The Good Shepherd Order has added another name to a headstone for a mass Magdalene grave, more than a quarter of a century after the woman’s death.
Esther Harrington’s name was added to the headstone just this month despite having passed away in the care of the Order on Jul 6, 1987. She had spent 70 years in Sunday’s Well Magdalene Laundry in Cork, entering at age 14 and remaining there until her death at 84.
This correction was only carried out following pressure from the woman’s great niece, Rose Brien Harrington, from Cobh, who discovered the error.
“I assumed she was in St Joseph’s, but in a grave of her own. I was suffering from cancer when she died so I couldn’t get to the funeral. When the whole Magdalene apology came I discovered it was a mass grave in St Joseph’s and she wasn’t on the headstone.
“I contacted the order who confirmed she was buried there. They apologised for what they called an ‘oversight’ that she was not on the headstone. I was in such a temper about it. She was being treated with disdain in life by these people and here again in death.”
Last Saturday, friends and relatives held a small ceremony to mark of Esther’s resting place and to honour a life spent almost entirely in Sunday’s Well Magdalene Laundry.
Ms Brien Harrington said she had visited her great aunt in Sunday’s Well shor-tly before she died and described her as a gentle woman who was almost childlike after so many years behind the walls of the laundry.
“I remember she was bedridden by then in an old dormitory. It was covered in rosary beads and crucifixes, she had no personal belongings. It looked like she was on a hospital bed with worn sheets and rotten old blankets. There was another woman in the bed next to her and she looked after her. It was very sad.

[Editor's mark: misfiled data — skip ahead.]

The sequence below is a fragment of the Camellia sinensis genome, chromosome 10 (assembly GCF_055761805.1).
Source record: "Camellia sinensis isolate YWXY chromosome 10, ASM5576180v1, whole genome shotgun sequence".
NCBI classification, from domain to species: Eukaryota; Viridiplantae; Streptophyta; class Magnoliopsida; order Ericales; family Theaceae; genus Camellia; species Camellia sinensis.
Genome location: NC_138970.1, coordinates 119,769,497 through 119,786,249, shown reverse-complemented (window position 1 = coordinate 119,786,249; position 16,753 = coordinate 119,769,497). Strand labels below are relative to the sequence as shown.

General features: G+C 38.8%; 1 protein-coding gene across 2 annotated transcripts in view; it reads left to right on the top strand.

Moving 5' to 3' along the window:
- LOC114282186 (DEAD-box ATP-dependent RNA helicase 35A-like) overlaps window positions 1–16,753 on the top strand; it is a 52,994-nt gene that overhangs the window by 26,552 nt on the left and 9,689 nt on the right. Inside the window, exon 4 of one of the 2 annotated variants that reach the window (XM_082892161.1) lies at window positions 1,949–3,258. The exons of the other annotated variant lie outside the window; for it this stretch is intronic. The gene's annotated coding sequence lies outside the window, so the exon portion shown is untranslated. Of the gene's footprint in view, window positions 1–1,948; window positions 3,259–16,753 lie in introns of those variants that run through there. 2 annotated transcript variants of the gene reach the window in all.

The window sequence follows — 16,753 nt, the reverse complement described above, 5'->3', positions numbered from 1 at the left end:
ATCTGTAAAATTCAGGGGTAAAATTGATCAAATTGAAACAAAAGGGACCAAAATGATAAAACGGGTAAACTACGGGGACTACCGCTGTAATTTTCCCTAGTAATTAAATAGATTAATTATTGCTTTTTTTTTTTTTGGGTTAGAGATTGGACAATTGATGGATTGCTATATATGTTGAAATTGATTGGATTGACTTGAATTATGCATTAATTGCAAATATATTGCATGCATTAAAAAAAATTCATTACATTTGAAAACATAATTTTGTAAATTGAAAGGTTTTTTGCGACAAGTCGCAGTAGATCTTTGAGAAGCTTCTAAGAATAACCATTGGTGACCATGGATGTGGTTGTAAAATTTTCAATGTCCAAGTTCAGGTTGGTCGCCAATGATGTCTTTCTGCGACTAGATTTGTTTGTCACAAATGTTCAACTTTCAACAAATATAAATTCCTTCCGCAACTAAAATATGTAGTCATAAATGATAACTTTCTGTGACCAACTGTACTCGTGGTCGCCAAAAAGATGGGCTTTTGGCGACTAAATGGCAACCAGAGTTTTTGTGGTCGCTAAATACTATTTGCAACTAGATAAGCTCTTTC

“I gave some of the women pick and mix sweets and their eyes lit up, they couldn’t believe it. They loved my hair too and kept rubbing it, saying it was lovely. They were like children really. I cried coming out of there, it was desperately sad.”
According to the family, Esther had entered the laundry in 1918 at the age of 14, although the order disputes this and says she entered when she was 20. She worked as a seamstress and, according to Ms Brien Harrington, this may have ensured she remained there for life.
“She was a trained seamstress so they needed her in there. I know my grandparents tried to take her out at some point in 1930 and the local priest called round and told them that he would see to it that they would lose their shop and that their children would be out on the street.”
Ms Brien Harrington also expressed her anger at incorrect details supplied to her by the order. It issued her birth, death and baptismal certs for Esther. The baptismal cert lists Esther’s date of birth as being in 1902 when she was born the following year. Also, the death cert supplied by the order cites her as being 81 when she died when, in fact, she was 84.
This is the second time the Good Shepherd Order has amended the headstones of the mass Magdalene graves in St Joseph’s Cemetery. In February, it am-ended a headstone in the cemetery following an Irish Examiner article outlining how it listed four Magdalene women as being buried in two different locations.
Three of the names now have asterisks attached with a footnote stating: “Interred in Residents Plot Sunday’s Well”.
However, no explanation is offered for the woman listed twice on the headstone with two different dates of death.
The Sunday’s Well grave has been vandalised and is inaccessible to the public.
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